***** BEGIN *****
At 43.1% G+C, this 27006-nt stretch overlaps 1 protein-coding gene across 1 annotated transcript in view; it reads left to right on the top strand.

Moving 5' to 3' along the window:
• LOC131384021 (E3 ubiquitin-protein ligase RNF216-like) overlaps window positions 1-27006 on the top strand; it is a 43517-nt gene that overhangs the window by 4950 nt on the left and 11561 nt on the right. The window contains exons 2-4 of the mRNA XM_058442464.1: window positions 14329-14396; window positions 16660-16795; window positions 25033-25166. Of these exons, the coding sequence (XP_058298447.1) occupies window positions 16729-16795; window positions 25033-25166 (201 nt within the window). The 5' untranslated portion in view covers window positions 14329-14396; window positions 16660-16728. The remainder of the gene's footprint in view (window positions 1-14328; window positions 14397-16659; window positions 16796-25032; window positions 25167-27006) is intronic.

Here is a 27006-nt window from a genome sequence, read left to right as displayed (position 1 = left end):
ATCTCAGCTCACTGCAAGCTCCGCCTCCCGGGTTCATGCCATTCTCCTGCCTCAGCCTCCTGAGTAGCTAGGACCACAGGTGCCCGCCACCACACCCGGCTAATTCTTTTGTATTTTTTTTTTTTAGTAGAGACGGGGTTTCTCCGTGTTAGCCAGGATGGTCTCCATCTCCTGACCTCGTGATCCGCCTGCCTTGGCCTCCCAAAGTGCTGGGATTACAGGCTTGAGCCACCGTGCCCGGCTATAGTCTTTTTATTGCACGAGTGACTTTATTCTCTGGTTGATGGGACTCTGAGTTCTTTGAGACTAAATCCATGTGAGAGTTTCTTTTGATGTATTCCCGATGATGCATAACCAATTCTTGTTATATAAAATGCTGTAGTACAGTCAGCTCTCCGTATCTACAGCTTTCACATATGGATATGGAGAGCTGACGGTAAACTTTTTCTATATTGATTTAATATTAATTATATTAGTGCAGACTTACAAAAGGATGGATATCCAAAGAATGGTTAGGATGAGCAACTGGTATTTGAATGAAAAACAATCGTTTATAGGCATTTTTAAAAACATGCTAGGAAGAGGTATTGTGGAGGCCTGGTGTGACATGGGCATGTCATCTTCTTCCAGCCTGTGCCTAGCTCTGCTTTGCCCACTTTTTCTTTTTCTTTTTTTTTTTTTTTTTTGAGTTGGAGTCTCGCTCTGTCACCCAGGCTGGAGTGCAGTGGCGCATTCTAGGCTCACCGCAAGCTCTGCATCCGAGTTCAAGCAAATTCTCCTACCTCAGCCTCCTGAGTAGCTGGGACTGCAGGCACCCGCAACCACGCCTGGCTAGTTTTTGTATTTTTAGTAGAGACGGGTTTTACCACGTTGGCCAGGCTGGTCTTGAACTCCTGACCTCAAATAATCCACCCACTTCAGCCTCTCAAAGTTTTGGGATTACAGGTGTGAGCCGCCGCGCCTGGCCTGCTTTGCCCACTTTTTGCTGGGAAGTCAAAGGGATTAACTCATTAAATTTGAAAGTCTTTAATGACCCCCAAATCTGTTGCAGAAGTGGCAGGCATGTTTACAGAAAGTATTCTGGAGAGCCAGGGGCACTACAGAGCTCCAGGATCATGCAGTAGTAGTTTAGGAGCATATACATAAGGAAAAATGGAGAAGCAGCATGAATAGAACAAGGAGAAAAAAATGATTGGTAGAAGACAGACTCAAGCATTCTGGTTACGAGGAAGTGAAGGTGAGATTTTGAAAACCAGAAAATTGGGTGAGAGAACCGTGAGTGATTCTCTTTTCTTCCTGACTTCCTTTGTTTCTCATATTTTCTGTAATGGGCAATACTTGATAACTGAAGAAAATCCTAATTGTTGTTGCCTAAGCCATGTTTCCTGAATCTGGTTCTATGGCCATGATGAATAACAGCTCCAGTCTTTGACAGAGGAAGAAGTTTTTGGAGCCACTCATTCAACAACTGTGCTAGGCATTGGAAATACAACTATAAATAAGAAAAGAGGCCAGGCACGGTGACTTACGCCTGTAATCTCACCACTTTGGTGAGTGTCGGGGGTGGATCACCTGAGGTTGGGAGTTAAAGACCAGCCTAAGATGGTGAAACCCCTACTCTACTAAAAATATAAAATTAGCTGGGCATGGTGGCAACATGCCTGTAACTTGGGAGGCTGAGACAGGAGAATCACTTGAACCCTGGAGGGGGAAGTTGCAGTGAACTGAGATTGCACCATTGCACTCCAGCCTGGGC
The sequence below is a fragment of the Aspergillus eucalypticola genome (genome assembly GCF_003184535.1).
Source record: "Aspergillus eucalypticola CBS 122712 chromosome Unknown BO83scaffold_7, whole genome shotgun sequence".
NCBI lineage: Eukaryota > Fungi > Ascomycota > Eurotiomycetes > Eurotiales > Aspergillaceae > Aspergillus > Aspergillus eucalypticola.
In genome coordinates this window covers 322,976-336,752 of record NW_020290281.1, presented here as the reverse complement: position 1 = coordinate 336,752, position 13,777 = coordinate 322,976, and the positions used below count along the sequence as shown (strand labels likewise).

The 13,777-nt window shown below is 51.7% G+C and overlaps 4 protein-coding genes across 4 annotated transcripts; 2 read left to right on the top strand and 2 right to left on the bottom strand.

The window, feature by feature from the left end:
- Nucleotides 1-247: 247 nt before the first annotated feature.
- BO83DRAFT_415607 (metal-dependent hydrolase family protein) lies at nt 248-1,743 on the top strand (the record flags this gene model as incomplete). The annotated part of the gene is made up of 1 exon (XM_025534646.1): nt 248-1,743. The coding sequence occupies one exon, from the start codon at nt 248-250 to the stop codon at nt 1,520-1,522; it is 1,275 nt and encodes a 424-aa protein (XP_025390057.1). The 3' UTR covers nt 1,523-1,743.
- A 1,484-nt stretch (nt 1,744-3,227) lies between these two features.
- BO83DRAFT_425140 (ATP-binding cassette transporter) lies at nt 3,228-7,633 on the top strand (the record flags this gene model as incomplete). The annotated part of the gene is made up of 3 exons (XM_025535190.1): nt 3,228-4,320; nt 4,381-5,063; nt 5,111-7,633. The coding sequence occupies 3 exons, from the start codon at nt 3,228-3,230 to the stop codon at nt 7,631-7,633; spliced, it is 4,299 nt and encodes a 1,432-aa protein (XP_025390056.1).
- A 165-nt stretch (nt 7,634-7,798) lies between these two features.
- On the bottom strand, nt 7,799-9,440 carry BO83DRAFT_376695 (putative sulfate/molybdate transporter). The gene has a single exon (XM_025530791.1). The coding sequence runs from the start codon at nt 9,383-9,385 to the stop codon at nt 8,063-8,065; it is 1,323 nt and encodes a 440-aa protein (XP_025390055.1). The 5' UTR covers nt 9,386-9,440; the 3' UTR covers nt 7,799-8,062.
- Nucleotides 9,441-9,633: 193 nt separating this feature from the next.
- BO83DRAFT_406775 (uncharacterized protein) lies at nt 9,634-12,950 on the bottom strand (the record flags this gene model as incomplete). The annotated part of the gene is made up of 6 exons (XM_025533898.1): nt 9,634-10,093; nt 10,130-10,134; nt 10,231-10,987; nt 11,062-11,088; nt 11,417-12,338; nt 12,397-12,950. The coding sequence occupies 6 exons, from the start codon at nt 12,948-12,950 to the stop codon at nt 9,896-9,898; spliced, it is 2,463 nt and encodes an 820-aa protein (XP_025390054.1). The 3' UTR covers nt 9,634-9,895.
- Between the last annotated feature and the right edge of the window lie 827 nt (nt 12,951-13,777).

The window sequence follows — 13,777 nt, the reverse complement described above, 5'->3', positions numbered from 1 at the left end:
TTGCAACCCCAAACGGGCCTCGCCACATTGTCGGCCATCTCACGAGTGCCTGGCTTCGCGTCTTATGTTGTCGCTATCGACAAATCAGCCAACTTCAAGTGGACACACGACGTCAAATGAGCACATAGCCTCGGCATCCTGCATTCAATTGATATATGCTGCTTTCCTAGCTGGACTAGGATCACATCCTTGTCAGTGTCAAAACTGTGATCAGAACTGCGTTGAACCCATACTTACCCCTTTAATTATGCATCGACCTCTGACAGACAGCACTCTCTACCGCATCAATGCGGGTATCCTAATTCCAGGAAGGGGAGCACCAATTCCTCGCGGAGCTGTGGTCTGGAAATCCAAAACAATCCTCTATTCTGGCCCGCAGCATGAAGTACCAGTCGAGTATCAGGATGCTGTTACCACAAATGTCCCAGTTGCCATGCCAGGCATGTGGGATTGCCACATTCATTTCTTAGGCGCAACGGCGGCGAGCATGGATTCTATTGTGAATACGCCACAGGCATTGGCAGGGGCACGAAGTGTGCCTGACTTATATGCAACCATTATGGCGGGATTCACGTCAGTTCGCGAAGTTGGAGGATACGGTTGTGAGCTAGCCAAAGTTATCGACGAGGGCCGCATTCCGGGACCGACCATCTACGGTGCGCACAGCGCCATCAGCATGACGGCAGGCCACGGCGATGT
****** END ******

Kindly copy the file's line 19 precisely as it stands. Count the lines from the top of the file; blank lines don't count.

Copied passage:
- BO83DRAFT_406775 (uncharacterized protein) lies at nt 9,634-12,950 on the bottom strand (the record flags this gene model as incomplete). The annotated part of the gene is made up of 6 exons (XM_025533898.1): nt 9,634-10,093; nt 10,130-10,134; nt 10,231-10,987; nt 11,062-11,088; nt 11,417-12,338; nt 12,397-12,950. The coding sequence occupies 6 exons, from the start codon at nt 12,948-12,950 to the stop codon at nt 9,896-9,898; spliced, it is 2,463 nt and encodes an 820-aa protein (XP_025390054.1). The 3' UTR covers nt 9,634-9,895.